How Do I Get a Copyright on Something I Have Written?

••• sign of the copyright, silver bevel symbol image by PaulPaladin from

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The intellectual property, or copyright, law doesn not require creators to do anything to enjoy copyright protection. A work you've written, whether it's a book, short story, poem, song, or any other form of intellectual property, is protected by copyright upon creation. Registering your work is voluntary and not registering doesn't affect your ownership of your work. Registering something you've written with the United States Copyright Office is a good idea because it provides you with a concrete way to prove copyright ownership should you ever need to file an infringement suit.

Visit the United States Copyright Office website and create an account by clicking on the electronic copyright office on the front of the website. You need to have an account to register a copyright. Your account is how you manage your copyright registrations. Once you've created an account, you can register your copyrights at your own pace. You don't have to complete registrations in one sitting. All of your work is saved automatically.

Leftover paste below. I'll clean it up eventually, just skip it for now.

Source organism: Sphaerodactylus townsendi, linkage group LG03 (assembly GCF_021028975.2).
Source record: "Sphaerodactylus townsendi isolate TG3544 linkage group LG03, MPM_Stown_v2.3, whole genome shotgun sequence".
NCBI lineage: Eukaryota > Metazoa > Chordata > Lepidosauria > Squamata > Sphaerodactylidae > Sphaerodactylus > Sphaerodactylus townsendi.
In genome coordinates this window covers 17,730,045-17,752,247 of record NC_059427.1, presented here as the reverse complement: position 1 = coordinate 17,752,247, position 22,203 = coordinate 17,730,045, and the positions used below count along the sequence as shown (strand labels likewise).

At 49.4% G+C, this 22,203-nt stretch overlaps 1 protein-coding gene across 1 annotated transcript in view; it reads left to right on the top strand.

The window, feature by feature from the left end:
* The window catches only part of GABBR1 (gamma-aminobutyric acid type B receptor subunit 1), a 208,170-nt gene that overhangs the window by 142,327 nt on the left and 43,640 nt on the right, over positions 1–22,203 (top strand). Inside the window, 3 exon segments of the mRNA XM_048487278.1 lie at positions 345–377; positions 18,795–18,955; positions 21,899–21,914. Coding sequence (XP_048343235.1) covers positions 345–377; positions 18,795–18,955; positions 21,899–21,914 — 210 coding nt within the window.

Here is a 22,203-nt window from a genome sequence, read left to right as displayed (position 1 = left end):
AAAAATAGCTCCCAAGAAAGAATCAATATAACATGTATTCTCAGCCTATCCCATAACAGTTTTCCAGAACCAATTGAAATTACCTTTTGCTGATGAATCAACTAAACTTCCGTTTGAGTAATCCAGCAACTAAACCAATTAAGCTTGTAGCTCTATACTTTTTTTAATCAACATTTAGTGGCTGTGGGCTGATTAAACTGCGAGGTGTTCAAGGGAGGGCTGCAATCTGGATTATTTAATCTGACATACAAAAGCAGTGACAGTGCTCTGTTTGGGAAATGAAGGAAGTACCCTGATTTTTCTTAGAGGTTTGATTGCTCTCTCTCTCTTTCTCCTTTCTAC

Complete a form for the work you want to register. Form completion is easy. Click the sections of the copyright form to the left of the work space to fill in the information needed to register your claim. This includes the type of work (short story, novel, etc), title of your work, the name of the copyright holder, whether the work has already been published or not and the address where you would like to have your registration mailed. Review your information before you continue.

Pay the registration fee online using the payment process provided by the United States Copyright Office. You can pay by credit card or electronic check. Once you've made your payment, your registration is complete and you will receive a registration certificate in the mail.


  • You can download the registration form and file a claim through the postal service, but the fee for doing so is higher than the fee for filing electronically.


  • Consider registering several pieces of writing under one title. This is a way to save money. You can register several pieces under one title, as a collection, for the same fee as registering a single piece of writing.


About the Author

Carl Hose is the author of the anthology "Dead Horizon" and the the zombie novella "Dead Rising." His work has appeared in "Cold Storage," "Butcher Knives and Body Counts," "Writer's Journal," and "Lighthouse Digest.". He is editor of the "Dark Light" anthology to benefit Ronald McDonald House Charities.

Photo Credits

  • sign of the copyright, silver bevel symbol image by PaulPaladin from